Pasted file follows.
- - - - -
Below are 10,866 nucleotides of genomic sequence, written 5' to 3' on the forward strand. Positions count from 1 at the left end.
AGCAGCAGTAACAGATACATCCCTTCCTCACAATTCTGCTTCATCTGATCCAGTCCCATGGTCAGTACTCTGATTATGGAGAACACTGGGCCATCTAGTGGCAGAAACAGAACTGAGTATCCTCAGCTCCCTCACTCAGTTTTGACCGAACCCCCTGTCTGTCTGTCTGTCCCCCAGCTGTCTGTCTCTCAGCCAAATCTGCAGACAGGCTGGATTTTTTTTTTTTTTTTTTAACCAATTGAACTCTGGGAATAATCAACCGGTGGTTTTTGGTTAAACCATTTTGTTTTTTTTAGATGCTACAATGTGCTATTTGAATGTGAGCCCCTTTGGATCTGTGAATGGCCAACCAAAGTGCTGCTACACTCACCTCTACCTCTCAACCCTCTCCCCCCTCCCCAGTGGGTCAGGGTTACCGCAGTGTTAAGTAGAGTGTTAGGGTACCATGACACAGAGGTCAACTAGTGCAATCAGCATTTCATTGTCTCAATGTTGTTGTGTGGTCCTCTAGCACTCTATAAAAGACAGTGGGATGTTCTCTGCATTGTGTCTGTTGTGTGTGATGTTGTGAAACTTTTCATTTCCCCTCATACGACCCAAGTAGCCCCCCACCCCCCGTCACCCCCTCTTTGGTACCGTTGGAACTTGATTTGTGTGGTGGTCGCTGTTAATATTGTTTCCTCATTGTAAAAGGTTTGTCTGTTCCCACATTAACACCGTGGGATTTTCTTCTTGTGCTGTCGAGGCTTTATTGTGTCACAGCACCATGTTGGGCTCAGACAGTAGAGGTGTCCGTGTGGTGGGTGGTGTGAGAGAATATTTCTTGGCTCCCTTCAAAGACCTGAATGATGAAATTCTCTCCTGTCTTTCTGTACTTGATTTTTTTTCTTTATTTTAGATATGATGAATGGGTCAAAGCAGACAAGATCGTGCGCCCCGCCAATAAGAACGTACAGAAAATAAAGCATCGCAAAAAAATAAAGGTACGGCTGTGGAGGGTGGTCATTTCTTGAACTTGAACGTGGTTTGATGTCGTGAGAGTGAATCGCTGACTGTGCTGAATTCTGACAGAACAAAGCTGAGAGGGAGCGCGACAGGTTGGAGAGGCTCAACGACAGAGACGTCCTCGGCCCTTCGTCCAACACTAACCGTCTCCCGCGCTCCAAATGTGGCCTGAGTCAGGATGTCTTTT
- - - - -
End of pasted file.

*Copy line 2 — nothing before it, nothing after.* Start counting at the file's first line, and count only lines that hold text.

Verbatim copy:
AGCAGCAGTAACAGATACATCCCTTCCTCACAATTCTGCTTCATCTGATCCAGTCCCATGGTCAGTACTCTGATTATGGAGAACACTGGGCCATCTAGTGGCAGAAACAGAACTGAGTATCCTCAGCTCCCTCACTCAGTTTTGACCGAACCCCCTGTCTGTCTGTCTGTCCCCCAGCTGTCTGTCTCTCAGCCAAATCTGCAGACAGGCTGGATTTTTTTTTTTTTTTTTTAACCAATTGAACTCTGGGAATAATCAACCGGTGGTTTTTGGTTAAACCATTTTGTTTTTTTTAGATGCTACAATGTGCTATTTGAATGTGAGCCCCTTTGGATCTGTGAATGGCCAACCAAAGTGCTGCTACACTCACCTCTACCTCTCAACCCTCTCCCCCCTCCCCAGTGGGTCAGGGTTACCGCAGTGTTAAGTAGAGTGTTAGGGTACCATGACACAGAGGTCAACTAGTGCAATCAGCATTTCATTGTCTCAATGTTGTTGTGTGGTCCTCTAGCACTCTATAAAAGACAGTGGGATGTTCTCTGCATTGTGTCTGTTGTGTGTGATGTTGTGAAACTTTTCATTTCCCCTCATACGACCCAAGTAGCCCCCCACCCCCCGTCACCCCCTCTTTGGTACCGTTGGAACTTGATTTGTGTGGTGGTCGCTGTTAATATTGTTTCCTCATTGTAAAAGGTTTGTCTGTTCCCACATTAACACCGTGGGATTTTCTTCTTGTGCTGTCGAGGCTTTATTGTGTCACAGCACCATGTTGGGCTCAGACAGTAGAGGTGTCCGTGTGGTGGGTGGTGTGAGAGAATATTTCTTGGCTCCCTTCAAAGACCTGAATGATGAAATTCTCTCCTGTCTTTCTGTACTTGATTTTTTTTCTTTATTTTAGATATGATGAATGGGTCAAAGCAGACAAGATCGTGCGCCCCGCCAATAAGAACGTACAGAAAATAAAGCATCGCAAAAAAATAAAGGTACGGCTGTGGAGGGTGGTCATTTCTTGAACTTGAACGTGGTTTGATGTCGTGAGAGTGAATCGCTGACTGTGCTGAATTCTGACAGAACAAAGCTGAGAGGGAGCGCGACAGGTTGGAGAGGCTCAACGACAGAGACGTCCTCGGCCCTTCGTCCAACACTAACCGTCTCCCGCGCTCCAAATGTGGCCTGAGTCAGGATGTCTTTT